By Lee Nelson
With only six months on the job as a registered nurse, Angela Simpson got hit hard on the top of her head by an agitated dementia patient. His IV had stopped which hurt him, and she was trying to help him.
“It shocked me, so I jumped back. He was on his way to punch me a second time,” the Maryland nurse says. But she was able to avoid another hit. “It was so alarming and so unnatural. But I felt like I had gone through some christening experience, and I was no longer the new girl,” she says. She considered herself lucky because she walked away with a bump on her head.
In healthcare, there remains a big cloak of secrecy over workers defending themselves from abusive patients and never reporting the incidents. After hearing too many sad and horrific stories of nurses, doctors and others getting hurt, maimed or killed in their jobs, Simpson founded in 2017 and serves as national director of the not-for-profit Silent No More Foundation.
According to the American Nurses Association, 1 out of 4 nurses are assaulted on the job.
She has been building the organization with a growing number of members on the Silent No More Foundation Facebook page and an affiliated Facebook Group Page for more private interaction. Anyone interested can join one or both.
She has gained very committed volunteers who are lobbying state legislators to get more protection laws. She also inspired thousands of interested people to contact their House representatives during the organization’s National Call-In Day July 10.
Healthcare workers need more protections and a change in culture
Simpson’s husband works as a corrections officer. She is a registered nurse with a tablet and a stethoscope.
“It is more likely that I will be hurt on the job by an assault than him. He gets to use pepper spray and has a bullet-proof vest, and he has others to back him up. He has the right to defend himself,” she says.
Healthcare workers continually become the subjects of patients, family members or inmates’ rage, confusion or anxiety. Studies show over and over again that violence against healthcare workers has become a rising epidemic.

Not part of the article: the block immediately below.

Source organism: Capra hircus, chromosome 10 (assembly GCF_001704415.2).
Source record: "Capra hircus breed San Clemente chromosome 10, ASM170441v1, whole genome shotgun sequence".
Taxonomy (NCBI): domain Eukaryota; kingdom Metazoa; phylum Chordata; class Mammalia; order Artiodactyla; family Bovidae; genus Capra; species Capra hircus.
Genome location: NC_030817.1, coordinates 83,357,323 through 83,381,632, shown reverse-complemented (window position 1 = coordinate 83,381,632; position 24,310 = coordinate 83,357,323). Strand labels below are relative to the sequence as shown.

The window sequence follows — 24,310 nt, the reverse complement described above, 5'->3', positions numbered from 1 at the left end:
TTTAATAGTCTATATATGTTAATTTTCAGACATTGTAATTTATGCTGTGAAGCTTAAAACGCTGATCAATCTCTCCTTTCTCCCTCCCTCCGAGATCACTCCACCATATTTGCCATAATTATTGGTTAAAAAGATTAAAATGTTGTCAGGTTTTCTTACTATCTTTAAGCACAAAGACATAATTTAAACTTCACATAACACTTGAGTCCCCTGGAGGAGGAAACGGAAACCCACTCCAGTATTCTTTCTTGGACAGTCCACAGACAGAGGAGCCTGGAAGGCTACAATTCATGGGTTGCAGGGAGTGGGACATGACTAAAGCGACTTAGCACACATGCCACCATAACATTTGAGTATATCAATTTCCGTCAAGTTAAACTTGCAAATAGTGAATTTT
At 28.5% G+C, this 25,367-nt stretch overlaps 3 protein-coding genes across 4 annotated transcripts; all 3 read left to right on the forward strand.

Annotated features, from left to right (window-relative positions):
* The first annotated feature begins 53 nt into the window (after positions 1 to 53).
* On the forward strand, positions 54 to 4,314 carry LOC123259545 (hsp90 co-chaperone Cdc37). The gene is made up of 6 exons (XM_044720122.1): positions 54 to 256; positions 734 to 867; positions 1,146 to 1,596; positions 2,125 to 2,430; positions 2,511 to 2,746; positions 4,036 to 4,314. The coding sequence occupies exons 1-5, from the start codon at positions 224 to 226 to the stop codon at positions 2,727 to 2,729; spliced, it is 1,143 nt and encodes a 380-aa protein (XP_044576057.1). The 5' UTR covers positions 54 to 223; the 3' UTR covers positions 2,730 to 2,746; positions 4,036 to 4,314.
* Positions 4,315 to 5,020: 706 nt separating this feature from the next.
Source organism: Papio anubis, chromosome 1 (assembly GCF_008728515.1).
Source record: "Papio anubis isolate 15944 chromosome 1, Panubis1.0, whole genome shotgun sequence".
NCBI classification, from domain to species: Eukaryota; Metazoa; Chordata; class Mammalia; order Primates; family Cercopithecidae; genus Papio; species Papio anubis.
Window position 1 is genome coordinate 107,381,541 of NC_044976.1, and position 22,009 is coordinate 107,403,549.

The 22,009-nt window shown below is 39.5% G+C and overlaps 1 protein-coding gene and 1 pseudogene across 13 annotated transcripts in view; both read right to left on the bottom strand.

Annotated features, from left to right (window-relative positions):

Violence Against Nurses Higher Than Most Professions
The prevalence of workplace violence in health care remains higher than most professions.
- According to the Occupational Safety and Health Administration (OSHA), approximately 75 percent of nearly 25,000 workplace assaults reported annually in health care and social service settings.
- The National Crime Victimization Survey showed health care workers have a 20 percent higher chance of being the victim of workplace violence than other workers.
- The American College of Emergency Physicians reported that 70 percent of emergency physicians have reported acts of violence against them, yet only 3 percent pressed charges.
“So many people don’t want to talk about it. They think they will be in trouble if they talk at work about being assaulted,” Angela says.
In healthcare, workers provide the safety and care for the patients. But they end up in a conflicted situation. They have to decide if they are going to protect themselves or their patients in certain violent situations, Simpson says.
Nurses feel like it is just part of the job to deal with abusive language, threats and the violence. But patients showing signs of agitation or aggression should be identified as high-risk to prevent an act of violence, she explains.
Some of these healthcare workers who become victims of violence actually get accused by their employers for doing something wrong, Simpson adds. Many times, they get disciplined or even fired.
“The first thing they need to do as nurses is to understand that violence is not part of the job. We need a severe culture change,” she explains.
This is Why Angela Started The Silent No More Organization